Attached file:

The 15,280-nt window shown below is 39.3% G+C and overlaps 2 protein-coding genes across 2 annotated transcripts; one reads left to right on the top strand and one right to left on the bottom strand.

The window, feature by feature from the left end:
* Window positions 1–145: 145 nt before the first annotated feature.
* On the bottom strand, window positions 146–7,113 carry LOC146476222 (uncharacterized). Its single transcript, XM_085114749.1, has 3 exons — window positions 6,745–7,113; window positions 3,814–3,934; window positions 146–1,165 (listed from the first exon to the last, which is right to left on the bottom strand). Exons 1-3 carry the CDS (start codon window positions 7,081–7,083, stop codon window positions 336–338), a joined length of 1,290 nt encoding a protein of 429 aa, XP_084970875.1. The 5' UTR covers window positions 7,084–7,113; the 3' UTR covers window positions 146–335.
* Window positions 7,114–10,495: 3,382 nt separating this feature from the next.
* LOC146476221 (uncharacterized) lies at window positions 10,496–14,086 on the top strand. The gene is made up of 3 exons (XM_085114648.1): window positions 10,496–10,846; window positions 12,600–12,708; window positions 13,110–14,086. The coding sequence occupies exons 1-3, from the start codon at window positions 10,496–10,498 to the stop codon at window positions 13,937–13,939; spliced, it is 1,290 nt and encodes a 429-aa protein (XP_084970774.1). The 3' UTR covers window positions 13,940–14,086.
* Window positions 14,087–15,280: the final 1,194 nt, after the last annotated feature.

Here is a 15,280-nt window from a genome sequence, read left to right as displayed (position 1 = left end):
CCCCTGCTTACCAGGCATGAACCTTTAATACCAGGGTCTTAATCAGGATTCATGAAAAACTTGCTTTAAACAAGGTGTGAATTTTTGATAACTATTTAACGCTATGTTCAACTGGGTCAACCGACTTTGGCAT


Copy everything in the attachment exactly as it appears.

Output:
The 15,280-nt window shown below is 39.3% G+C and overlaps 2 protein-coding genes across 2 annotated transcripts; one reads left to right on the top strand and one right to left on the bottom strand.

The window, feature by feature from the left end:
* Window positions 1–145: 145 nt before the first annotated feature.
* On the bottom strand, window positions 146–7,113 carry LOC146476222 (uncharacterized). Its single transcript, XM_085114749.1, has 3 exons — window positions 6,745–7,113; window positions 3,814–3,934; window positions 146–1,165 (listed from the first exon to the last, which is right to left on the bottom strand). Exons 1-3 carry the CDS (start codon window positions 7,081–7,083, stop codon window positions 336–338), a joined length of 1,290 nt encoding a protein of 429 aa, XP_084970875.1. The 5' UTR covers window positions 7,084–7,113; the 3' UTR covers window positions 146–335.
* Window positions 7,114–10,495: 3,382 nt separating this feature from the next.
* LOC146476221 (uncharacterized) lies at window positions 10,496–14,086 on the top strand. The gene is made up of 3 exons (XM_085114648.1): window positions 10,496–10,846; window positions 12,600–12,708; window positions 13,110–14,086. The coding sequence occupies exons 1-3, from the start codon at window positions 10,496–10,498 to the stop codon at window positions 13,937–13,939; spliced, it is 1,290 nt and encodes a 429-aa protein (XP_084970774.1). The 3' UTR covers window positions 13,940–14,086.
* Window positions 14,087–15,280: the final 1,194 nt, after the last annotated feature.

Here is a 15,280-nt window from a genome sequence, read left to right as displayed (position 1 = left end):
CCCCTGCTTACCAGGCATGAACCTTTAATACCAGGGTCTTAATCAGGATTCATGAAAAACTTGCTTTAAACAAGGTGTGAATTTTTGATAACTATTTAACGCTATGTTCAACTGGGTCAACCGACTTTGGCAT